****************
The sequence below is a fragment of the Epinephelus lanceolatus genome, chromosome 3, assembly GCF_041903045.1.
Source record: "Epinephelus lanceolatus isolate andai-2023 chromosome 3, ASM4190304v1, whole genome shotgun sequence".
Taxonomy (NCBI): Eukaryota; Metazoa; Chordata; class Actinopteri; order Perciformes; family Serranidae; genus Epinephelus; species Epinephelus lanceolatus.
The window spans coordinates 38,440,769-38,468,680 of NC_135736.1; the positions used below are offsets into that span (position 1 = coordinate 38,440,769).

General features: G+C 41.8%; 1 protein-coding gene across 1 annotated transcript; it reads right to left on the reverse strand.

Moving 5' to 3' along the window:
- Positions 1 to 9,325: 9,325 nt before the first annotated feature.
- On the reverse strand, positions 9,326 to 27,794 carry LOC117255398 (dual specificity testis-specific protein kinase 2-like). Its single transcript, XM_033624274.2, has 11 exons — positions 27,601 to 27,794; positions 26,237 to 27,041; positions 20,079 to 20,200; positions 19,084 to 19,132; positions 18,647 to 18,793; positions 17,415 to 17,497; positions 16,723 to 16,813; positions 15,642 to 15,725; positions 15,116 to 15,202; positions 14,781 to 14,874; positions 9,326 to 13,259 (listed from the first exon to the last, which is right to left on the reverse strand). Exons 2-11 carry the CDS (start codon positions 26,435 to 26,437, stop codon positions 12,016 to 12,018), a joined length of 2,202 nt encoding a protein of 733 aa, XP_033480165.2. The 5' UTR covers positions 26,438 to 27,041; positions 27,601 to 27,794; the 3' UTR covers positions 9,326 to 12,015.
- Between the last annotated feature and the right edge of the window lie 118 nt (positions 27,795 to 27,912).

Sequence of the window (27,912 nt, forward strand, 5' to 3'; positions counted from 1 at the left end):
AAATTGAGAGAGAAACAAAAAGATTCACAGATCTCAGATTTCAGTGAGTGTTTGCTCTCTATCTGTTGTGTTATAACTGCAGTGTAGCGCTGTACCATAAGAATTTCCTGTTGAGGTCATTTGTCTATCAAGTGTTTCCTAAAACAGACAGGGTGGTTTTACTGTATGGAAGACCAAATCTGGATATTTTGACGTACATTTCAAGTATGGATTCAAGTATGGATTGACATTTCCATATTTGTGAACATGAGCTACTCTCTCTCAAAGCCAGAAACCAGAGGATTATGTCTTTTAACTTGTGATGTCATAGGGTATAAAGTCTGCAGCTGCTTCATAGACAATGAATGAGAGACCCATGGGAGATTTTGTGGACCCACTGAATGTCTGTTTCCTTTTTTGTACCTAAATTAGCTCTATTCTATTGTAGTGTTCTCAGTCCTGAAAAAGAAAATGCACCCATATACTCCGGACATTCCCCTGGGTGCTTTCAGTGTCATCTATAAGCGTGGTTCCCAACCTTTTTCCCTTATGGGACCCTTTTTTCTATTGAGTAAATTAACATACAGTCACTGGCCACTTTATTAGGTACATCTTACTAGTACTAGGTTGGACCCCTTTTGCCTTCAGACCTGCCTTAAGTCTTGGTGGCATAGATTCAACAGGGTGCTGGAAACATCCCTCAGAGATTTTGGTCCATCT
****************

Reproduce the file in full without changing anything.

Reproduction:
The sequence below is a fragment of the Epinephelus lanceolatus genome, chromosome 3, assembly GCF_041903045.1.
Source record: "Epinephelus lanceolatus isolate andai-2023 chromosome 3, ASM4190304v1, whole genome shotgun sequence".
Taxonomy (NCBI): Eukaryota; Metazoa; Chordata; class Actinopteri; order Perciformes; family Serranidae; genus Epinephelus; species Epinephelus lanceolatus.
The window spans coordinates 38,440,769-38,468,680 of NC_135736.1; the positions used below are offsets into that span (position 1 = coordinate 38,440,769).

General features: G+C 41.8%; 1 protein-coding gene across 1 annotated transcript; it reads right to left on the reverse strand.

Moving 5' to 3' along the window:
- Positions 1 to 9,325: 9,325 nt before the first annotated feature.
- On the reverse strand, positions 9,326 to 27,794 carry LOC117255398 (dual specificity testis-specific protein kinase 2-like). Its single transcript, XM_033624274.2, has 11 exons — positions 27,601 to 27,794; positions 26,237 to 27,041; positions 20,079 to 20,200; positions 19,084 to 19,132; positions 18,647 to 18,793; positions 17,415 to 17,497; positions 16,723 to 16,813; positions 15,642 to 15,725; positions 15,116 to 15,202; positions 14,781 to 14,874; positions 9,326 to 13,259 (listed from the first exon to the last, which is right to left on the reverse strand). Exons 2-11 carry the CDS (start codon positions 26,435 to 26,437, stop codon positions 12,016 to 12,018), a joined length of 2,202 nt encoding a protein of 733 aa, XP_033480165.2. The 5' UTR covers positions 26,438 to 27,041; positions 27,601 to 27,794; the 3' UTR covers positions 9,326 to 12,015.
- Between the last annotated feature and the right edge of the window lie 118 nt (positions 27,795 to 27,912).

Sequence of the window (27,912 nt, forward strand, 5' to 3'; positions counted from 1 at the left end):
AAATTGAGAGAGAAACAAAAAGATTCACAGATCTCAGATTTCAGTGAGTGTTTGCTCTCTATCTGTTGTGTTATAACTGCAGTGTAGCGCTGTACCATAAGAATTTCCTGTTGAGGTCATTTGTCTATCAAGTGTTTCCTAAAACAGACAGGGTGGTTTTACTGTATGGAAGACCAAATCTGGATATTTTGACGTACATTTCAAGTATGGATTCAAGTATGGATTGACATTTCCATATTTGTGAACATGAGCTACTCTCTCTCAAAGCCAGAAACCAGAGGATTATGTCTTTTAACTTGTGATGTCATAGGGTATAAAGTCTGCAGCTGCTTCATAGACAATGAATGAGAGACCCATGGGAGATTTTGTGGACCCACTGAATGTCTGTTTCCTTTTTTGTACCTAAATTAGCTCTATTCTATTGTAGTGTTCTCAGTCCTGAAAAAGAAAATGCACCCATATACTCCGGACATTCCCCTGGGTGCTTTCAGTGTCATCTATAAGCGTGGTTCCCAACCTTTTTCCCTTATGGGACCCTTTTTTCTATTGAGTAAATTAACATACAGTCACTGGCCACTTTATTAGGTACATCTTACTAGTACTAGGTTGGACCCCTTTTGCCTTCAGACCTGCCTTAAGTCTTGGTGGCATAGATTCAACAGGGTGCTGGAAACATCCCTCAGAGATTTTGGTCCATCT